More ominous is the prospect of Katla, the much bigger sister-volcano to Eyjafjallajökull, erupting. Every documented eruption of Eyjafjallajökull has occurred in tandem with a Katla eruption. And Katla has historically blown every 40-80 years; its last eruption was in 1918, making it well overdue. It has been showing sings of unrest since 1999. And Katla is scary. Ten times more powerful than Eyjafjallajökull, it is the volcano most feared by the locals. Iceland's president, Olafur Grimsson, recently said: "If Katla blows up, the current eruption will resemble a small rehearsal." It is estimated that the amount of water that could flood Iceland per second if Katla erupted would be six times the water in the entire Amazon river! The last eruption extended the coast by 5 km due to lahoric flood deposits. The volcano's current repose is its longest on record. It is simply a matter of time before it erupts...

While this may seem like a gloomy post, it isn't intended to be. I chose to research and write about the Icelandic volcanoes because of the perspective they give, on many levels. For one, it dates the extremely recent advent of commercial aviation. The last major Icelandic eruptions were not that long ago (not even 100 years), yet they preceded most human air travel. The story also highlights the extremely fragile systems we often take for granted. Just like it was a given that your stock-trading platform would function properly until last Thursday's market fiasco, it was expected that you could easily find a flight from New York to London. But this April not even the President of the most powerful country in the world could make the trip, and all because of that pesky, unpronounceable Icelandic volcano.


  1. Enjoyed reading your clear and entertaining explanation of why volcanic ash clouds are such a major threat to the health of our mammoth jetliners (and the passengers within...). I find it surprising and shocking that -- apparently -- there is no reliable way to detect such clouds. Inadvertent flight through volcanic ash clouds can occur because they are difficult to see and cannot be detected by radar. Because of their small size ash particles do not return an echo to the onboard weather radars of commercial airliners. Even when flying in daylight and somewhat visible ash clouds may be interpreted as normal clouds formed by water vapour...A recently updated pilot's manual advised that the following might "help recognize" flight through a volcanic ash cloud: "Acrid odor similar to electrical smoke," "St. Elmo's fire," "Dust and smell in the cockpit," and "Rapid onset of engine problems" !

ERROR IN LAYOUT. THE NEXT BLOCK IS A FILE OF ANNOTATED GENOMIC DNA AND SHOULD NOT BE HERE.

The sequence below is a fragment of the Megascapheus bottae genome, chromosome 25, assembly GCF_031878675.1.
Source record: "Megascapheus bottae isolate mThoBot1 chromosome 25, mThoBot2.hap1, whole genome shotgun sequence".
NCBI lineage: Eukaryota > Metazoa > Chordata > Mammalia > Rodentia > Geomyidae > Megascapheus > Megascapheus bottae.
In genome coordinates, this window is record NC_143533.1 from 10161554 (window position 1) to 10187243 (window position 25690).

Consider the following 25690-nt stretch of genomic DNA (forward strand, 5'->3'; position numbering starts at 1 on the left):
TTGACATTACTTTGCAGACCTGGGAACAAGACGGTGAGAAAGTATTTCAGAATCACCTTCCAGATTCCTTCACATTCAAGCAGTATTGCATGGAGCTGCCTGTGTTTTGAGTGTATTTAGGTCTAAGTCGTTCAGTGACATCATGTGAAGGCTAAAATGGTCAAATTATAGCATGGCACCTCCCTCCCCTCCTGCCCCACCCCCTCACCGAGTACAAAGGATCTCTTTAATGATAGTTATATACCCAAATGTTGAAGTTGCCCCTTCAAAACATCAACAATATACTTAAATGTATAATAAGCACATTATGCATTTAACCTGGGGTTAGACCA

F.S. Marzano, G.Vulpiani and W.I.Rose wrote a detailed paper on key issues related to the detection of volcanic ash ("Microphysical Characterization of Microwave Radar Reflectivity Due to Volcanic Ash Clouds").


  2. Here's a write-up from the US gov't on volcanic ash - amazing how small these particles can be:

    "Small jagged pieces of rocks, minerals, and volcanic glass the size of sand and silt (less than 2 millimeters (1/12 inch) in diameter) erupted by a volcano are called volcanic ash. Very small ash particles can be less than 0.001 millimeters (1/25,000th of an inch) across. Volcanic ash is not the product of combustion, like the soft fluffy material created by burning wood, leaves, or paper. Volcanic ash is hard, does not dissolve in water, is extremely abrasive and mildly corrosive, and conducts electricity when wet.

    Volcanic ash is formed during explosive volcanic eruptions. Explosive eruptions occur when gases dissolved in molten rock (magma) expand and escape violently into the air, and also when water is heated by magma and abruptly flashes into steam. The force of the escaping gas violently shatters solid rocks. Expanding gas also shreds magma and blasts it into the air, where it solidifies into fragments of volcanic rock and glass. Once in the air, wind can blow the the tiny ash particles tens to thousands of kilometers away from the volcano."

  3. What we have here is a nomenclature problem.

    If Eskimos can have multiple names for different types of snow, perhaps it is time to develop terms to distinguish between the "soft,fluffy wood ash" and the abrasive, corrosive, electrically conductive volcanic ash that can disable a modern fly-by-wire airliner (with "glass"-computer cockpit) in four or five different simultaneous ways.

    VASH? Maybe?